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jennifer garner, teacher school supplies, erin fuller-wellman

Jennifer Garner in 2010.

It’s back-to-school time for a lot of folks in America and that means getting the kids ready for another year in the classroom. For teachers, it often means forking out a lot of their own money to give the kids in their class the tools necessary to learn.

A 2018 study found that 94% of teachers spend their own money to stock their classrooms. The average teacher spends $479 and 7% of teachers spend more than $1,000. This comes at a time when, in inflation-adjusted terms, teacher salaries have declined by almost 4% over the past decade.

According to Newsweek, this unnecessary burden placed on teachers inspired entrepreneur Erin Foster, who has more than 600,000 followers on Instagram, to put out a story linking to teachers’ Amazon wishlists.

Erin Fuller-Wellman, a first grade teacher at Buffalo Elementary School in Wayne County, West Virginia, needed books for her classroom so she posted her wishlist on Foster’s “Clear the Lists” and Facebook, but she never believed the response she’d receive.


"The CRAZIEST thing just happened to me," Erin Fuller-Wellman posted on Facebook. "I go outside to see literally 10 boxes laying on my porch. I open the first box and it's full of books. I think, ‘I wonder who sent these?’ At the bottom, there's a note, ‘Here is to your best year, yet! Thank you for choosing to teach, you have the most important job in the world from @jennifer.garner.’ My jaw literally dropped. Every box after was from her."

Fuller-Wellman believes that Garner saw her list on Foster’s post and sent her some books because the actress knows how difficult life can be in West Virginia. Garner was born in Houston, Texas, but moved to Charleston, West Virginia, at the age of 3.

“When I saw the first note, saying it was from her, my jaw dropped and I thought I was imagining it,” she told Newsweek.

Garner has in the past spoken out about the importance of teachers. Last year, at the start of the school year, she shared her support for teachers at a time when COVID-19 was making their profession even more challenging.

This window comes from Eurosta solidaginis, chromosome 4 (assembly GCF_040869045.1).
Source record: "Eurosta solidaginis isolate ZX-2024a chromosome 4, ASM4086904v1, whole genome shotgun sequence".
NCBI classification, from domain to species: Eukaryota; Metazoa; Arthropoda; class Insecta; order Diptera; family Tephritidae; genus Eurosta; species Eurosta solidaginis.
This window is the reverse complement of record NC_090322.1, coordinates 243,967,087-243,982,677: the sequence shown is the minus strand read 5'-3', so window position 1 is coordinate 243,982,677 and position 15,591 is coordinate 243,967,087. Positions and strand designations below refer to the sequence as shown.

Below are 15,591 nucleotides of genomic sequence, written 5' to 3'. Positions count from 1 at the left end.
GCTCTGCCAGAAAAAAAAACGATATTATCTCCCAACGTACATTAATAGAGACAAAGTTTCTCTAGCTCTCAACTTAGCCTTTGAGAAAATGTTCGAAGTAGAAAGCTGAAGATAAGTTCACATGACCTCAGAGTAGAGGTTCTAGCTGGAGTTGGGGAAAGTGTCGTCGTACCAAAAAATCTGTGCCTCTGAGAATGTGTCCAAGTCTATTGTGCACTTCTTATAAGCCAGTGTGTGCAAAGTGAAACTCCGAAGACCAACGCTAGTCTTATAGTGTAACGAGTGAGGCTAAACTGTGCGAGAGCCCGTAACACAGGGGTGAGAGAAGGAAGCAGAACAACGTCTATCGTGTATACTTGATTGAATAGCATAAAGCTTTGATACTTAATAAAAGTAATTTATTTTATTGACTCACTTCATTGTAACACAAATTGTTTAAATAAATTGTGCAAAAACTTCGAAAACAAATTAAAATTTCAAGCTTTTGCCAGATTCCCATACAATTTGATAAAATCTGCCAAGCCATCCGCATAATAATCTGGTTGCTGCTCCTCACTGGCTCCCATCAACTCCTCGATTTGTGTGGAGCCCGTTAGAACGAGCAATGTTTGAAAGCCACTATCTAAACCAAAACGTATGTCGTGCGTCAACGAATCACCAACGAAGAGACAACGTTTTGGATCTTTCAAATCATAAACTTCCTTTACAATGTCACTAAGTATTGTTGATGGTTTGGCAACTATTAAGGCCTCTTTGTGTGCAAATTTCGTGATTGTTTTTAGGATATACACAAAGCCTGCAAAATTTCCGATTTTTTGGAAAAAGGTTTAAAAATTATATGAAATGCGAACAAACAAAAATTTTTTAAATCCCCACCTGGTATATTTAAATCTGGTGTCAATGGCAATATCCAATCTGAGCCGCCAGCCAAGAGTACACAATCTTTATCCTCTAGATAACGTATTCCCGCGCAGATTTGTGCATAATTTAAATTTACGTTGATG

“Thank you teachers, thank you administrators, thank you school staff — for being on the receiving end of a year and a half of feelings (kids’ and parents’) — big and loud, quiet and deep,” she wrote.

Garner’s donation to the teacher was a fantastic show of support for the people with the most important job in the world. It was also a savvy move in the social media age. She has to know that word would get out (we’re writing about it!) and it would inspire others to help teachers as well.

The actress has spoken out about the challenges that rural kids in West Virginia face so that’s probably a big reason why she chose to help Fuller-Wellman. Garner didn’t grow up impoverished, but she saw it all around growing up in West Virginia.

“We were surrounded by generational world poverty, so when I suddenly found myself with a little bit of a voice, I just said ‘who was helping kids in rural America?’” she said on Kerry Washington’s “Street You Grew Up On” show. “Who’s giving them a leg up in West Virginia or Mississippi or South Carolina?”

A breastfeeding mother's experience at Vienna's Schoenbrunn Zoo is touching people's hearts—but not without a fair amount of controversy.

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"Today I got feeding support from the most unlikely of places, the most surreal moment of my life that had me in tears," Copeland wrote.

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People have clearly missed their free treats.

The COVID-19 pandemic had us waving a sad farewell to many of life’s modern conveniences. And where it certainly hasn’t been the worst loss, not having free samples at grocery stores has undoubtedly been a buzzkill. Sure, one can shop around without the enticing scent of hot, fresh artisan pizza cut into tiny slices or testing out the latest fancy ice cream … but is it as joyful? Not so much.

Trader Joe’s, famous for its prepandemic sampling stations, has recently brought the tradition back to life, and customers are practically dancing through the aisles.


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"It is so easy to overestimate the importance of one defining moment and underestimate the value of making small improvements on a daily basis,” James Clear writes. “It is only when looking back 2 or 5 or 10 years later that the value of good habits and the cost of bad ones becomes strikingly apparent.”

His work proves that we don’t need to move mountains to improve ourselves, just get 1% better every day.

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